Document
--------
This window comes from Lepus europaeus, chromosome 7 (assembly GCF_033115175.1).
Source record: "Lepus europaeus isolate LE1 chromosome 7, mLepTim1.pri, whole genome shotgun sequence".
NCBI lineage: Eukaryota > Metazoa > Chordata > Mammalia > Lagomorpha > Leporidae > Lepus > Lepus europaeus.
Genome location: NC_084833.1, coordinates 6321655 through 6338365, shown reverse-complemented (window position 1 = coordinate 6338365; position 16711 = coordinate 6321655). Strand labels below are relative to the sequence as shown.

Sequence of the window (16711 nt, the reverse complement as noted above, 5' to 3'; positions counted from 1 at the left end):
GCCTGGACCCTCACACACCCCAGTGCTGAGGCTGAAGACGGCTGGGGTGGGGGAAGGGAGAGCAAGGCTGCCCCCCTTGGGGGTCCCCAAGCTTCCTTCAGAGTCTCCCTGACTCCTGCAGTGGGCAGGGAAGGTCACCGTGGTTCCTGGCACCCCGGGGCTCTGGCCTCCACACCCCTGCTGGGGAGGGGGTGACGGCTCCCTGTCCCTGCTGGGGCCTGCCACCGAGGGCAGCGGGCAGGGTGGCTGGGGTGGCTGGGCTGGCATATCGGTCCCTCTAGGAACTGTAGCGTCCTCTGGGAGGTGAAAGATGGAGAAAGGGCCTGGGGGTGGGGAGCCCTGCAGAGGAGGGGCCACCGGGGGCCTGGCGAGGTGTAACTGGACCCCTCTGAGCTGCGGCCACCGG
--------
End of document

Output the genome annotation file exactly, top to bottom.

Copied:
This window comes from Lepus europaeus, chromosome 7 (assembly GCF_033115175.1).
Source record: "Lepus europaeus isolate LE1 chromosome 7, mLepTim1.pri, whole genome shotgun sequence".
NCBI lineage: Eukaryota > Metazoa > Chordata > Mammalia > Lagomorpha > Leporidae > Lepus > Lepus europaeus.
Genome location: NC_084833.1, coordinates 6321655 through 6338365, shown reverse-complemented (window position 1 = coordinate 6338365; position 16711 = coordinate 6321655). Strand labels below are relative to the sequence as shown.

Sequence of the window (16711 nt, the reverse complement as noted above, 5' to 3'; positions counted from 1 at the left end):
GCCTGGACCCTCACACACCCCAGTGCTGAGGCTGAAGACGGCTGGGGTGGGGGAAGGGAGAGCAAGGCTGCCCCCCTTGGGGGTCCCCAAGCTTCCTTCAGAGTCTCCCTGACTCCTGCAGTGGGCAGGGAAGGTCACCGTGGTTCCTGGCACCCCGGGGCTCTGGCCTCCACACCCCTGCTGGGGAGGGGGTGACGGCTCCCTGTCCCTGCTGGGGCCTGCCACCGAGGGCAGCGGGCAGGGTGGCTGGGGTGGCTGGGCTGGCATATCGGTCCCTCTAGGAACTGTAGCGTCCTCTGGGAGGTGAAAGATGGAGAAAGGGCCTGGGGGTGGGGAGCCCTGCAGAGGAGGGGCCACCGGGGGCCTGGCGAGGTGTAACTGGACCCCTCTGAGCTGCGGCCACCGG